2017, Features, Interviews — February 10, 2017 at 7:35 am

Andrew McMahon of Andrew McMahon in the Wilderness


“I think because I was writing a lot of the record while I was working the first Wilderness record and the fact that so much of that process was a new adventure, it was a big risk I think stepping away from Jack’s Mannequin and taking time off and then jumping into this project. So I wanted to capture some of the uncertainty that went along with that…”

From Release: He was the voice of Jack’s Mannequin and also an incredible solo perfomer. Andrew McMahon in the Wilderness announces the release of his new album Zombies on Broadway on February 10, 2017 via Vanguard Records / Caroline Australia, a follow up to McMahon’s eponymous debut album that launched the Gold-selling, cross-genre; Top 5 Alternative and AAA hit “Cecilia in the Satellite.” Having been diagnosed with cancer in New York in 2005, McMahon found himself wanting to return to the city to battle some demons leading to the creation of Zombies On Broadway.

Andrew McMahon gave us a call to catch up ahead of his new album release to discuss its creation, concept, writing, Australia, changes, & more…

We last spoke about eighteen months ago, so let’s catch up, how have things been since June 2015?
Gosh it’s been a ride for sure, but a good one, I think since then about 18 months ago when I spoke to you a lot happened back here in The States with the success of ‘Cecelia and The Satellite’ and the sort of concurrent touring and the working on this record, so it’s been busy and wile *laughs* to say the least. Had a beautiful holiday where I got to come home and chill out for a little bit and start kind of gathering strength to go and do this again.

Of course you have the killer new album ‘Zombies on Broadway’ coming, for you what’s the feeling like around album release time?
You know look, it’s a combination of a lot of feelings; it’s a mixed bag of emotions for sure you know? There’s a sense that you’re sort of putting yourself out there in a very vulnerable state to be dissected and at worst you get picked apart *laughs* and people don’t like what they find and at best you get picked apart and you become a song in somebody’s headphones or in their car and you get to ride with them, but there’s anxiety and there’s also a lot of excitement the idea that we’re prepping for a tour now and get to bring these songs to life and really sort of fill out that side of the expression of what we’re trying to do with these songs which is bring them to a stage is something that I’m really ready to get in the middle of. It’s hectic, it’s fun.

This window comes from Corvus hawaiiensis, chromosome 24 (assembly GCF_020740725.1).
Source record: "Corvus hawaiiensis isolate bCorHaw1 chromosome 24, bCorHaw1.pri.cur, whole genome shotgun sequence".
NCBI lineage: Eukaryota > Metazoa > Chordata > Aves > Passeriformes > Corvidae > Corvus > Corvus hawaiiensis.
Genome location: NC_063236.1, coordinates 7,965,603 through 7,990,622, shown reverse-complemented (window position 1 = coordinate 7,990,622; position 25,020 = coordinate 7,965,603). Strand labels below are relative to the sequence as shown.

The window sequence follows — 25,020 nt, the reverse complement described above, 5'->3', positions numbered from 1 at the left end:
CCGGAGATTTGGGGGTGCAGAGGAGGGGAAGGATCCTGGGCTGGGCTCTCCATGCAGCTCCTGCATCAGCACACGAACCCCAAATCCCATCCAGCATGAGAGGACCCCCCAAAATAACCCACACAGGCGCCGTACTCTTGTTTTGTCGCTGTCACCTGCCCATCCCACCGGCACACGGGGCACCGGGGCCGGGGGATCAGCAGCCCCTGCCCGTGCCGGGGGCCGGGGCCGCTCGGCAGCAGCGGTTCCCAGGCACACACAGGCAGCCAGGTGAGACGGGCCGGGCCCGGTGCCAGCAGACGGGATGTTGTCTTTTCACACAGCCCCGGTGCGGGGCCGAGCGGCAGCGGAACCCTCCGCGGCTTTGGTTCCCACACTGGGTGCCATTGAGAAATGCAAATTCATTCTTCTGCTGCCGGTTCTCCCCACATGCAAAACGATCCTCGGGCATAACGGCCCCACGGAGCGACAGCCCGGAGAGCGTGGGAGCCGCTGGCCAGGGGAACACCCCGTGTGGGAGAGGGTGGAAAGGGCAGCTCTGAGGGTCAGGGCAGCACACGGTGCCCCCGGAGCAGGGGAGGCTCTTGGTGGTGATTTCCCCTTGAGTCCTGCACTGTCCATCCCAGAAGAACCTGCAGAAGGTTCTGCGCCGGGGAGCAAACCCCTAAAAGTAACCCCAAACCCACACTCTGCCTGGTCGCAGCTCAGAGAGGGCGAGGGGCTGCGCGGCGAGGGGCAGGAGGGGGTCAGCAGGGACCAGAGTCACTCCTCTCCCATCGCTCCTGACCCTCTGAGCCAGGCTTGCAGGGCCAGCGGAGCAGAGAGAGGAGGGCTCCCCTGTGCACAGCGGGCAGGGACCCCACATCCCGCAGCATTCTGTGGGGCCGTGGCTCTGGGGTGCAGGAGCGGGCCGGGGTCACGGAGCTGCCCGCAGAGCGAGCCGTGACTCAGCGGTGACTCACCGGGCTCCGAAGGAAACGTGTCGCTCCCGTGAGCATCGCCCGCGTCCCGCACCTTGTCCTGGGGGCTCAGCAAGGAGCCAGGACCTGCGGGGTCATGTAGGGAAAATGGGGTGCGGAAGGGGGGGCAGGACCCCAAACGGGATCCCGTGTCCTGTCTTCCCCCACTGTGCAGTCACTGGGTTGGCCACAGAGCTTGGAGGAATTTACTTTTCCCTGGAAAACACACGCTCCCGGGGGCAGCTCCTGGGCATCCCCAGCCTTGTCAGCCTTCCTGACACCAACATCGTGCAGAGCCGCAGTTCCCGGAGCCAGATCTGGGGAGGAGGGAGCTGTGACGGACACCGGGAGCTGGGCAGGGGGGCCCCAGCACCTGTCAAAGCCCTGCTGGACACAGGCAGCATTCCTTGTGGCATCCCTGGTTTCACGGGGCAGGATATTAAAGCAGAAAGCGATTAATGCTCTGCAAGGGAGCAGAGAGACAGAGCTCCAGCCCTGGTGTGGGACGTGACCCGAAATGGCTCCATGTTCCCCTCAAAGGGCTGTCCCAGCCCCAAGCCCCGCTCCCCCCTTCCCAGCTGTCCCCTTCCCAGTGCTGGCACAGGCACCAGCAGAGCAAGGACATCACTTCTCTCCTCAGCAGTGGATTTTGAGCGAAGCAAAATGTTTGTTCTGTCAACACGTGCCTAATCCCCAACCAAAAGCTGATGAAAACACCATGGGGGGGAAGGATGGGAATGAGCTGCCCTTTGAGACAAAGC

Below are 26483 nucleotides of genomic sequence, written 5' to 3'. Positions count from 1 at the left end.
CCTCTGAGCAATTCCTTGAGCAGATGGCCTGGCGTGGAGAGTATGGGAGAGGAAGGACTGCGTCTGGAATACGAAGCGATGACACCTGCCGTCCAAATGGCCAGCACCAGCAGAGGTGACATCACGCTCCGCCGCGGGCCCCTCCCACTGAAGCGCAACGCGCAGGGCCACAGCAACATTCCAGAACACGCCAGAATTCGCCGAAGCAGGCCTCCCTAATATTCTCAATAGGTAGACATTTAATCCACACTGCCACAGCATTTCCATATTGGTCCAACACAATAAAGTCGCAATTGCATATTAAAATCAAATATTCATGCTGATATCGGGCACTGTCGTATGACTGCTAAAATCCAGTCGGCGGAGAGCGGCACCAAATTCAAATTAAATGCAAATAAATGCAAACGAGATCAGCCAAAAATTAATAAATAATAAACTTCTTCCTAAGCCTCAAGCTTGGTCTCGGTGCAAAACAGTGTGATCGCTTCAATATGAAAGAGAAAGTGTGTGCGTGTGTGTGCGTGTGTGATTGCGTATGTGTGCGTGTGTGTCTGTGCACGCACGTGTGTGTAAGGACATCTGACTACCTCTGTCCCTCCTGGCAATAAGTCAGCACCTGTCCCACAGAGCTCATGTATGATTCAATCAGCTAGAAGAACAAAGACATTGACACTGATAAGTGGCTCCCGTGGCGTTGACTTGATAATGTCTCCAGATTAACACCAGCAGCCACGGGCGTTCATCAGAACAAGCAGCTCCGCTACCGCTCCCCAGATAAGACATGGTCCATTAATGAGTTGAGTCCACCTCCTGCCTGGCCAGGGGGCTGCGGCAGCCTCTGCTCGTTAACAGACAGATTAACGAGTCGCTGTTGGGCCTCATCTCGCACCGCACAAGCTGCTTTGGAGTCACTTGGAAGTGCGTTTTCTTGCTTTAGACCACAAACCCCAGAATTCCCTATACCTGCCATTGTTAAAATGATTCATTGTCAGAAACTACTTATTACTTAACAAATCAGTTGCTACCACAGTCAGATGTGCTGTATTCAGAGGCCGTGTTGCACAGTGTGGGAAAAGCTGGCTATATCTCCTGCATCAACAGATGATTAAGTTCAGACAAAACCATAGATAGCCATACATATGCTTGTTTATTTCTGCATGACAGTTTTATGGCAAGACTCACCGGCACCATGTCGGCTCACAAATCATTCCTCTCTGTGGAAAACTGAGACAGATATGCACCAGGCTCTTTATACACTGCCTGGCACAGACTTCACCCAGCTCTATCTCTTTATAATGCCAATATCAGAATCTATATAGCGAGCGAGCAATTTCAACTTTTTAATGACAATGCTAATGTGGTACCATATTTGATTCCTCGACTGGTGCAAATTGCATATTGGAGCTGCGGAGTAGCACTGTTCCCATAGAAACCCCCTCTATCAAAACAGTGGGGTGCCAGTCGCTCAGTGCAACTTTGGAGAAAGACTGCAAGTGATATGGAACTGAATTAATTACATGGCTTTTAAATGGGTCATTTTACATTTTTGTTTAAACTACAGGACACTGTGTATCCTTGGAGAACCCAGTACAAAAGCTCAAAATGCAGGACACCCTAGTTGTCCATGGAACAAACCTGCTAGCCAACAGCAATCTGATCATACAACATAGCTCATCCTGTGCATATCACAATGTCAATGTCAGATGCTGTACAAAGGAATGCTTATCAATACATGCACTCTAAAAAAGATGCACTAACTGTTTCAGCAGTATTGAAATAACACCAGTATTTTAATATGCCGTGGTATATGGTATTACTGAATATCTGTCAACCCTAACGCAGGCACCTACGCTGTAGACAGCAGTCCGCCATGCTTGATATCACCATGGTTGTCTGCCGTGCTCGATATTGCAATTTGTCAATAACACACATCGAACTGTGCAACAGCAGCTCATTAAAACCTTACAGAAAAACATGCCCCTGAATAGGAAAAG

So in the time between the ‘In The Wilderness’ album and ‘Zombies on Broadway’, was there specific inspiration behind the new album?
Well, you know I hate to give a boring answer and say I try my best to use these songs as mile markers in my life and sort of chart the progress and the successes and the failures and all that kind of thing in between. I think because I was writing a lot of the record while I was working the first Wilderness record and the fact that so much of that process was a new adventure, it was a big risk I think stepping away from Jack’s Mannequin and taking time off and then jumping into this project. So I wanted to capture some of the uncertainty that went along with that and some of the tension and the fear that comes from taking a big risk, especially one that I don’t know for me it was pretty deeply personal and I think that what we got to with the record was kind of a beautiful charting of what was a crazy time in my life, one that started the nervous and this a project that’s gonna work are people gonna get it? Are we gonna get it out there? Is there going to be an audience for it? Then having it succeed and having the success and having some celebration around it. Then to some extent overworking *laughs* and having that celebration turn in to a lot of late nights and maybe a confrontation with a side of myself that when indulged can require a little coaxing back to Earth and I think that’s what this album really ventures in to.